Another problem: Aides last night also told the Grind that they were caught flat-footed when Kerry came charging out of Iowa instead of Howard Dean, the only guy that the late-blooming candidate had truly prepared to run against. "When we saw Kerry coming at us in New Hampshire instead of Dean, we just panicked," one aide said.

Edwards eyes Wisconsin

We now move on to Wisconsin, where Edwards will do everything he can to nudge Howard Dean off the stage before next Tuesday and frame this race as a simple choice of Kerry vs. Edwards. (We do realize we're snubbing the great state of Nevada, which votes on Saturday. And we apologize. But we live in D.C. We feel your pain.)

"We had a plan, we stuck to it and today, we march on [to] Wisconsin," Edwards spokesman Roger Salazar wrote in a memo under the header, 'And Then, There Were Two.' "For the next week or so, Wisconsin -- the birth place of Harry Houdini, Frank Lloyd Wright and Laverne and Shirley -- is shaping up to look more like the 'Showdown' State than the Badger State. We're getting to the point where voters will make conscious decisions, not momentum based decisions, and John Edwards, the embodiment of 'the politics of what's possible,' is ready."

But Edwards aides are already signaling that Wisconsin is also not a must-win state. During a conference call yesterday, campaign manager Nick Baldick said Edwards is already focusing on the March 2 Super Tuesday states of New York, where they're getting help from Sen. Hillary Clinton's '00 campaign manager, Bill de Blasio, as well as Ohio, Minnesota, Maryland and Georgia. Baldick said they won't decide whether to concentrate on California until they see what happens in Wisconsin.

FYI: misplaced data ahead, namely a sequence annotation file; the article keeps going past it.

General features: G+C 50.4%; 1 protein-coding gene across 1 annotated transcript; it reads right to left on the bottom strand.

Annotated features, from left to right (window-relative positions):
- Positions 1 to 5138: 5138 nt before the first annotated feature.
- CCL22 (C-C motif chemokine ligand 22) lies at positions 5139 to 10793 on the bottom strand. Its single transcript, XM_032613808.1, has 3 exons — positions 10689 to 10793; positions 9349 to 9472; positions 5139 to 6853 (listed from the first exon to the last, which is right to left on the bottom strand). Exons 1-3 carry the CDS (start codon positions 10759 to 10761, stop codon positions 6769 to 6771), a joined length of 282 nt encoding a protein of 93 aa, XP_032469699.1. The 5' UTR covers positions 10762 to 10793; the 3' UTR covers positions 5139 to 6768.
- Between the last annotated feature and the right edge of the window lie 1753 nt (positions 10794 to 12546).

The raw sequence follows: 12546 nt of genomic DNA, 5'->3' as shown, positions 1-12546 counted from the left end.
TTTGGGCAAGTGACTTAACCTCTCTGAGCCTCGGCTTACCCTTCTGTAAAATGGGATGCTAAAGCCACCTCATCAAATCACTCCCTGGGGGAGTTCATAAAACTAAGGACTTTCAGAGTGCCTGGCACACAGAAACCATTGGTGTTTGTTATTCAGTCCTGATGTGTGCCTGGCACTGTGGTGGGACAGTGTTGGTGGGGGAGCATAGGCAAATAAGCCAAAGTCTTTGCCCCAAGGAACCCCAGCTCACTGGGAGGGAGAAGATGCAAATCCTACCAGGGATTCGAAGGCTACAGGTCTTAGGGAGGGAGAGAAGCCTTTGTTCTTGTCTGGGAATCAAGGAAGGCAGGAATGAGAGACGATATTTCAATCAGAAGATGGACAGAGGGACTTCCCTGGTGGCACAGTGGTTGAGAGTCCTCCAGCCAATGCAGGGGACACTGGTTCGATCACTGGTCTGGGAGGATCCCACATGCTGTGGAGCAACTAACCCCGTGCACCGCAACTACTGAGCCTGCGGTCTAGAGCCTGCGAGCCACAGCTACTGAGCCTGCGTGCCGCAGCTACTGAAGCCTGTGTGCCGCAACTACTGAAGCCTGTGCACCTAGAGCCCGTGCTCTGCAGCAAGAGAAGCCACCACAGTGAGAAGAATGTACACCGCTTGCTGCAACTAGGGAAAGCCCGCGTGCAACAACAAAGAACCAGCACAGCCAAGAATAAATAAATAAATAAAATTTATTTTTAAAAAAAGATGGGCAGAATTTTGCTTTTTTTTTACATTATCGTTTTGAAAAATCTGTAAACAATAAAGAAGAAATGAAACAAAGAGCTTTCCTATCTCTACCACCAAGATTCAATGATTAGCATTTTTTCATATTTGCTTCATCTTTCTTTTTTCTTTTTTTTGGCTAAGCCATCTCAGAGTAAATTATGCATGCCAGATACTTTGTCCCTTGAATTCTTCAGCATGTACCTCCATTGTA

Southern strategy

It's easy to see why Clark and Edwards expected to do well in Virginia and Tennessee, both of which are historically deferential to Southern candidates. In 1992, Bill Clinton beat Paul Tsongas by 48 percent in Tennessee. Jimmy Carter beat Ted Kennedy by 57 percent in the Volunteer State in 1980.

In fact, from 1968 to 2000, Dukakis was the only non-Southern presidential candidate to beat a Southerner in the South. In 1988, Dukakis beat Al Gore in two Southern primaries: Florida and Texas. Gore won Arkansas, Kentucky, North Carolina and Tennessee. Also that year, Jesse Jackson, who was born and grew up in South Carolina but moved to Chicago after college, won Alabama, Georgia, Louisiana, Mississippi and Virginia.

In 1972, George Wallace won three of three Southern primaries. In 1976, Jimmy Carter won six of six Southern primaries. In 1980, Jimmy Carter won nine of nine Southern primaries. In 1984, no serious Southern candidate was in the race by the time Southern states held primaries. In 1992, Bill Clinton won 12 of 12 Southern primaries. In 1996, Bill Clinton won 10 of 10 Southern primaries.

In 2000, Gore won every single primary and caucus held in every state.

Worth noting here: Dean took just 4 percent in Tennessee, a fourth-place showing, despite the once-enthusiastic endorsement of native son Gore. Does that mean Gore has now lost Tennessee twice?